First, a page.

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Becoming An Ally

Editor's Note: Editor's Note: Excerpted from Becoming an Ally - Breaking the Cycle of Oppression by: Anne Bishop Published by Fernwood Publishing, Halifax

Having written that subtitle, I must now admit that I cannot tell anyone exactly how to become an ally. I can, however, use my growing analysis of the process and my experience to offer some guidelines. Most people in our society do not yet see the connections between different forms of oppression, or even have a general sense of how oppression works. Therefore, we still find ourselves dealing in most instances with one form of oppression at a time, and in a given setting, we are either in the role of oppressed or ally. I hope these observations will be as useful to you as they have been to me when I find myself in the ally role.

  1. It is important to be a worker in your own liberation struggle, whatever it is. Learn, reflect on, and understand the patterns and effects of oppression, take action with others, take risks, walk towards your fear to find your power.

  2. Try to help members of your own group understand oppression and make the links among different forms of oppression.

  3. Listen, listen, listen, listen, listen, listen, listen, listen, listen, listen, listen 4. Remember that everyone in the oppressor group is part of the oppression. It is ridiculous to claim you are not sexist if you are a man, or not racist if you are white, and so on. No matter how much work you have done on that area of yourself, there is more to be done. All members of this society grow up surrounded by oppressive attitudes; we are marinated in it. It runs in our veins; it is as invisible to us as the air we breathe.

I do not believe anyone raised in Western society can ever claim to have finished ridding themselves completely of their oppressive attitudes.4 It is an ongoing task, like keeping the dishes clean. In fact, the minute I hear someone claim to be free of the attitudes and actions of a certain oppression (as in 'I'm not racist") I feel they have barely begun the process. Humility is the mark of someone who has gone a piece down the road and has caught a glimpse of just how long the road is.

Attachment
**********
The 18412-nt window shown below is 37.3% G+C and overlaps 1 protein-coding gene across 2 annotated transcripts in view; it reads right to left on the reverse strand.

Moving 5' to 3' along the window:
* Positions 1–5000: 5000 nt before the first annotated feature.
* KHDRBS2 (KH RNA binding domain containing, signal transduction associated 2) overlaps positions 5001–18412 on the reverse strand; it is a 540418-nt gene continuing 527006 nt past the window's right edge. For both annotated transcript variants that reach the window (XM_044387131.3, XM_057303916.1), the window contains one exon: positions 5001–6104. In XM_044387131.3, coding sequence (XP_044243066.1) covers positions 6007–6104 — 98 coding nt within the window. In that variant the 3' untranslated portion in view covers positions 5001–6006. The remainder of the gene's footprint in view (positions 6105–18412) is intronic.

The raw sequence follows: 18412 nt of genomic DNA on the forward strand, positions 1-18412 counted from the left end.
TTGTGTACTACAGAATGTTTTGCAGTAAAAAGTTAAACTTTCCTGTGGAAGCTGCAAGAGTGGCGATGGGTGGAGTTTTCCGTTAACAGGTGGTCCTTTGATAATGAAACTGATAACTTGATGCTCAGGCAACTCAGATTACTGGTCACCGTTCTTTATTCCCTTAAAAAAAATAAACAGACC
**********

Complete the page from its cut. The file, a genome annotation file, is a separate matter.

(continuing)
There is a parallel here with the principles of the twelve-step addiction recovery process. Just as the twelve-step programs teach that the process of healing from addiction is never finished, so it is with the process of unlearning oppression. A white person never becomes non-racist, but is always a "recovering racist," more often referred to as "anti-racist."

The other thing that makes members of an oppressor group always oppressors, no matter what kind of education process we have been through, is that, until we change the politics and economics of oppression, we are still "living off the avails." We would not be where we are, doing what we are doing, with the skills and access we have, if we did not have the colour, gender, sexual orientation, appearance, age, class, or physical abilities we have. Resources and power continue to come to us because we are members of the dominant group in relation to the particular form of oppression where we seek to be allies. So, until we succeed in making a more humane world, yes, we are racist (or ageist, or classist, or heterosexist, and so forth).

  1. Having accepted that every member of an oppressor group is an oppressor, try not to feel that this makes you a "bad" person. Self-esteem does not have to mean distancing yourself from the oppressor role; it can come instead from taking a proud part in the struggle to end oppression. We waste a great deal of energy in denying our responsibility for oppression. What would happen if all that energy could be put to work figuring out how to end it?